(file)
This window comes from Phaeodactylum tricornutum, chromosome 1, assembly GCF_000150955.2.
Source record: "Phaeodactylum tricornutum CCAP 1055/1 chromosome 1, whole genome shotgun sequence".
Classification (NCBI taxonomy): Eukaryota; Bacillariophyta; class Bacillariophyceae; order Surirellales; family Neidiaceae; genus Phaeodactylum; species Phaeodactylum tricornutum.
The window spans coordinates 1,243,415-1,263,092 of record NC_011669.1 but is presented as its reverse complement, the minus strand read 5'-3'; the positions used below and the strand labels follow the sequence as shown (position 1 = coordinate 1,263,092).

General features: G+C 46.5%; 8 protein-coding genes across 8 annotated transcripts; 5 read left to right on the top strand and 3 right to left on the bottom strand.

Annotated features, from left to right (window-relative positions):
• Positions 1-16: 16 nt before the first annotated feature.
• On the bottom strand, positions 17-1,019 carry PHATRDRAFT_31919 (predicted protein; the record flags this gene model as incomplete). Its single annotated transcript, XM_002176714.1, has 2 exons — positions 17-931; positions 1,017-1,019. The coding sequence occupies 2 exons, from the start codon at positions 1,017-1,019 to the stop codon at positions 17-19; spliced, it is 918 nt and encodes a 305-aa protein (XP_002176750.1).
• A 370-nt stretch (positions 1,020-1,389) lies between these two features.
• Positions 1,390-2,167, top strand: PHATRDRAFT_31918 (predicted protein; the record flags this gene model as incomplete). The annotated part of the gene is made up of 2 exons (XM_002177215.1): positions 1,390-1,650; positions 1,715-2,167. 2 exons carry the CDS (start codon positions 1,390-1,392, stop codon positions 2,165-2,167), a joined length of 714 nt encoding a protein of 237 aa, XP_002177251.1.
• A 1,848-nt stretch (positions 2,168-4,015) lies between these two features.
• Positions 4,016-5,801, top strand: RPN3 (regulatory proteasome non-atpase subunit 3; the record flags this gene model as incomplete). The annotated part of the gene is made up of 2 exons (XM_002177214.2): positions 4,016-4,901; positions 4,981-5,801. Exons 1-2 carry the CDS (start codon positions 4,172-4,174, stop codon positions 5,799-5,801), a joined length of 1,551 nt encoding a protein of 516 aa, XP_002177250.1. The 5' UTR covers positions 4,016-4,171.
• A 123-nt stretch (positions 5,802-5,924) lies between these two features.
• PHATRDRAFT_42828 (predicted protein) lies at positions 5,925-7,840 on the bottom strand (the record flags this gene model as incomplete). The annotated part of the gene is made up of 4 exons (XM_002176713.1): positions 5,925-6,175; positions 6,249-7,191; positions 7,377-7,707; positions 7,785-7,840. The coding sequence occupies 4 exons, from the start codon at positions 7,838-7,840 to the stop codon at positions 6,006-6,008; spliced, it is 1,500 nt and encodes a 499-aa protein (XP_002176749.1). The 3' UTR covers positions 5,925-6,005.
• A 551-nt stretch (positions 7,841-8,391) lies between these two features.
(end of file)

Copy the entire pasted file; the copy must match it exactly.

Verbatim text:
This window comes from Phaeodactylum tricornutum, chromosome 1, assembly GCF_000150955.2.
Source record: "Phaeodactylum tricornutum CCAP 1055/1 chromosome 1, whole genome shotgun sequence".
Classification (NCBI taxonomy): Eukaryota; Bacillariophyta; class Bacillariophyceae; order Surirellales; family Neidiaceae; genus Phaeodactylum; species Phaeodactylum tricornutum.
The window spans coordinates 1,243,415-1,263,092 of record NC_011669.1 but is presented as its reverse complement, the minus strand read 5'-3'; the positions used below and the strand labels follow the sequence as shown (position 1 = coordinate 1,263,092).

General features: G+C 46.5%; 8 protein-coding genes across 8 annotated transcripts; 5 read left to right on the top strand and 3 right to left on the bottom strand.

Annotated features, from left to right (window-relative positions):
• Positions 1-16: 16 nt before the first annotated feature.
• On the bottom strand, positions 17-1,019 carry PHATRDRAFT_31919 (predicted protein; the record flags this gene model as incomplete). Its single annotated transcript, XM_002176714.1, has 2 exons — positions 17-931; positions 1,017-1,019. The coding sequence occupies 2 exons, from the start codon at positions 1,017-1,019 to the stop codon at positions 17-19; spliced, it is 918 nt and encodes a 305-aa protein (XP_002176750.1).
• A 370-nt stretch (positions 1,020-1,389) lies between these two features.
• Positions 1,390-2,167, top strand: PHATRDRAFT_31918 (predicted protein; the record flags this gene model as incomplete). The annotated part of the gene is made up of 2 exons (XM_002177215.1): positions 1,390-1,650; positions 1,715-2,167. 2 exons carry the CDS (start codon positions 1,390-1,392, stop codon positions 2,165-2,167), a joined length of 714 nt encoding a protein of 237 aa, XP_002177251.1.
• A 1,848-nt stretch (positions 2,168-4,015) lies between these two features.
• Positions 4,016-5,801, top strand: RPN3 (regulatory proteasome non-atpase subunit 3; the record flags this gene model as incomplete). The annotated part of the gene is made up of 2 exons (XM_002177214.2): positions 4,016-4,901; positions 4,981-5,801. Exons 1-2 carry the CDS (start codon positions 4,172-4,174, stop codon positions 5,799-5,801), a joined length of 1,551 nt encoding a protein of 516 aa, XP_002177250.1. The 5' UTR covers positions 4,016-4,171.
• A 123-nt stretch (positions 5,802-5,924) lies between these two features.
• PHATRDRAFT_42828 (predicted protein) lies at positions 5,925-7,840 on the bottom strand (the record flags this gene model as incomplete). The annotated part of the gene is made up of 4 exons (XM_002176713.1): positions 5,925-6,175; positions 6,249-7,191; positions 7,377-7,707; positions 7,785-7,840. The coding sequence occupies 4 exons, from the start codon at positions 7,838-7,840 to the stop codon at positions 6,006-6,008; spliced, it is 1,500 nt and encodes a 499-aa protein (XP_002176749.1). The 3' UTR covers positions 5,925-6,005.
• A 551-nt stretch (positions 7,841-8,391) lies between these two features.